This recipe for chicken cooked in parchment paper, is simple, quick and easy. First trim the vegetables cutting the carrot and celery into reasonably sized chuncks, a couple of centimetres wide. Half the potatoes and trim andy skin off the chicken.
Next lay the parchment paper out on a flat surface, you’ll need enough to make a pocket for all the ingredients. fold the paper in half then turn the side edges in tightly to form a pocket with a hole at the top.
Pour all of the ingredients into the pocket, the wine last, you can also add parsley or any other herbs at this point. Season well with salt and pepper (about 1/2 tablespoon of salt)
Fold over the final edge so the pocket is now airtight and place on a baking tray, it is very imporant that the packet is tightly formed so that all the moisture stays inside cook in the oven for around 35 mins or until the potatoes are fully cooked and serve.
Pre heat the oven to 180c. Melt the butter in a large frying pan. Add the shallot, celery, leek and chopped pancetta. Cook for about 5 mins until soft but not coloured. Add the garlic and thyme and cook for a minute. Cool. Add the sausages to the cooled mixture with the parsley, chestnuts, breadcrumbs and egg. Season and mix well.
Shape 2/3 of the mixture into 12 balls and wrap each ball in a rasher of pancetta. Arrange on a baking tray and cook in the oven for 25-30 mins. Put the remaining stuffing into an ovenproof dish – this can be cooked alongside the stuffing balls.
Alternatively you can line a loaf tin with the extra pancetta. fill with the stuffing and cook in the oven for 40-50 minutes or until a knife inserted into the centre comes out hot.
Yorkshire puds: lightly beat the egg, whisk in flour and baking powder, then the milk until you have batter the consistency of double cream. Season and leave to rest for 1 hour.
Heat oven to 190C. Put a little oil in the bottom of each dip in 12 hole mini muffin tin and warm for a short while in the oven. Then put 1 teaspoon of the mixture in each dip and bake for 10 mins or until well risen and golden. Repeat with the rest of the mixture.
Horseradish cream: whip the cream with the horseradish sauce – don’t overdo it as it will thicken as it sits.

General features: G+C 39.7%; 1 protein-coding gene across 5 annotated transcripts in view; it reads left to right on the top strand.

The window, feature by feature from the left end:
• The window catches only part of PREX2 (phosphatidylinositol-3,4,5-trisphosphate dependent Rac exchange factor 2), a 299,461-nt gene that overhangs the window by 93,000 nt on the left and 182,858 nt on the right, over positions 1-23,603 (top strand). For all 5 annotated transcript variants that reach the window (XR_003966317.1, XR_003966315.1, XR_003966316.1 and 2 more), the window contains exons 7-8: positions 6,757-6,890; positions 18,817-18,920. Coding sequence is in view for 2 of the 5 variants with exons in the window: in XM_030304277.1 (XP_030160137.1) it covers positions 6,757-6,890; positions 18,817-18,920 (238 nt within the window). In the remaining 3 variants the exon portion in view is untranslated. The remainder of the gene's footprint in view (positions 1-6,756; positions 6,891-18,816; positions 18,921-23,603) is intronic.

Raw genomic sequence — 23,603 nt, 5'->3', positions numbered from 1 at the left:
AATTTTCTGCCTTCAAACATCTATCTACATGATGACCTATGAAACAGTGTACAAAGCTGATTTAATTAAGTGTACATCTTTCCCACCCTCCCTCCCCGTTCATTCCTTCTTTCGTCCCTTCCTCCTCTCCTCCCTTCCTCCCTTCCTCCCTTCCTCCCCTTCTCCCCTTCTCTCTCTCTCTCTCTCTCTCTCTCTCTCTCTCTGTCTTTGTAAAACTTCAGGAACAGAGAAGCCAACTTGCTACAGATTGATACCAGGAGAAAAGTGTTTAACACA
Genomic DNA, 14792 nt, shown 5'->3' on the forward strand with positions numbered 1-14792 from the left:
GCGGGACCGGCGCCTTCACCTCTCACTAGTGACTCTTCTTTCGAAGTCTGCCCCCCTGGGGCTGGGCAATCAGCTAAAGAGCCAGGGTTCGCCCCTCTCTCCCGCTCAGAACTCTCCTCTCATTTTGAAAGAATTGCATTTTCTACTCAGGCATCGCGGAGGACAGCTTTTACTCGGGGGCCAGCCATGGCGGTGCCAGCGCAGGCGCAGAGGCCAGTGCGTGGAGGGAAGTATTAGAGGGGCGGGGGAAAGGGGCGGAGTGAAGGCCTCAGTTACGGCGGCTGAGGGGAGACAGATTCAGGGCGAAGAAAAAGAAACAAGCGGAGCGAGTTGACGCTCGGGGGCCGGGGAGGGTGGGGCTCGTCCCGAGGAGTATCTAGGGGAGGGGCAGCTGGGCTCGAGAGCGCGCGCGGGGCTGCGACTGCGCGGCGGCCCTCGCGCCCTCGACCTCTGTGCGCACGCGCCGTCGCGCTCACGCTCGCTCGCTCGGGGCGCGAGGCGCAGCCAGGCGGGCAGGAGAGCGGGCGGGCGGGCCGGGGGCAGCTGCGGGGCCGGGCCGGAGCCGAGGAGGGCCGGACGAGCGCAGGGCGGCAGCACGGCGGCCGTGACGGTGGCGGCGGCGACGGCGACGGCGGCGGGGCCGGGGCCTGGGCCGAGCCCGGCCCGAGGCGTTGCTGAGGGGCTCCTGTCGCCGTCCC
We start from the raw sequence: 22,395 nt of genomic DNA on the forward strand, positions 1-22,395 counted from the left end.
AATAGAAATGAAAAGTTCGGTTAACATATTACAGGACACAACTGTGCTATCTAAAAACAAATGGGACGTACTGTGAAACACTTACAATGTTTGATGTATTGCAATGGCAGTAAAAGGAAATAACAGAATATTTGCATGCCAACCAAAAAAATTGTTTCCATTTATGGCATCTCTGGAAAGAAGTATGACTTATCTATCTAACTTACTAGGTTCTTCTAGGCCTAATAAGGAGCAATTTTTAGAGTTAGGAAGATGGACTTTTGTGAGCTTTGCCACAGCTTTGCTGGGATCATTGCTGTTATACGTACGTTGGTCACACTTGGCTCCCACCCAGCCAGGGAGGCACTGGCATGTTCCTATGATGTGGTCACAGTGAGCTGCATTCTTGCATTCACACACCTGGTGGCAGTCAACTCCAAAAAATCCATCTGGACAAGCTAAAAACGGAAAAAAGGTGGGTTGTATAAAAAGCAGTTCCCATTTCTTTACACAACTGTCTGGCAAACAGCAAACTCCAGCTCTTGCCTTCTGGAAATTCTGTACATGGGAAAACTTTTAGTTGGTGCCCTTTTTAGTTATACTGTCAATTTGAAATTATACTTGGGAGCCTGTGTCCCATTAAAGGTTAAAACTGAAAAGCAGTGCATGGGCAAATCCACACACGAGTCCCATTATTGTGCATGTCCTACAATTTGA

Cook the beef: turn up the oven to 220C. Cut the beef in half lengthways, then trim up each half so they are more log-like in shape and about 2.5cm across – when sliced the beef should fit the top of the Yorkshire puddings.
Season then quickly sear all over in a really hot pan. Transfer to a roasting tin with butter, rosemary, thyme, garlic and olive oil. Roast for 3-4 mins. Rest for 10 mins then roll each piece in cling film to help keep its shape.
To assemble, trim the tops of the Yorkshires if they are not flat and slice the beef through the clingfilm into discs the thickness of a pound coin. Peel off the cling film. Put a teasoonful of the horseradish cream onto each Yorkshire and then place a piece of beef on top. Sprinkle with some salt.
Preheat the oven to 200°C/400°F/gas 6. Season the turkey well inside and out and tie the legs and parson’s nose together with string.
Chop all the vegetables into large chunks and place in the bottom of a large baking tray – it should be large enough so the turkey has at least a 5cm (2in) gap around it. Place the bird on top. Add the white wine, cold water, stock cubes and bay leaves then place the whole tray on to the hob.
Bring to the boil, cover and seal tightly all around the tray with two layers of foil. This really is the important bit – if it’s not sealed completely, the steam will escape and the bird will not cook quickly or in a moist state. Put the turkey into the preheated oven and cook it for about 2 hours.
To check if the bird is cooked, remove it from the oven carefully as there will be a lot of stock, wine and juices. Remove the foil and insert a knife where the thigh attaches itself to the body of the bird – the juices should run clear. If not, cover with foil and cook for another 20 minutes.
When the turkey is cooked, remove it from the oven, turn the oven up to 230°C/450°F/gas 8, brush with the melted butter and return to the oven for about 15 minutes, until browned. When the turkey is nicely browned, remove it from the oven and carefully tip out all the stock and keep warm. Wrap the turkey in foil to keep warm – it will keep perfectly wrapped for 1 hour.
Re-boil the stock and juices – you may need to add a little more water – in a saucepan and skim well. Mix the cornflour and water together and thicken the stock, carve the bird – the flesh will be soft and juicy – and serve the gravy and stuffing separately.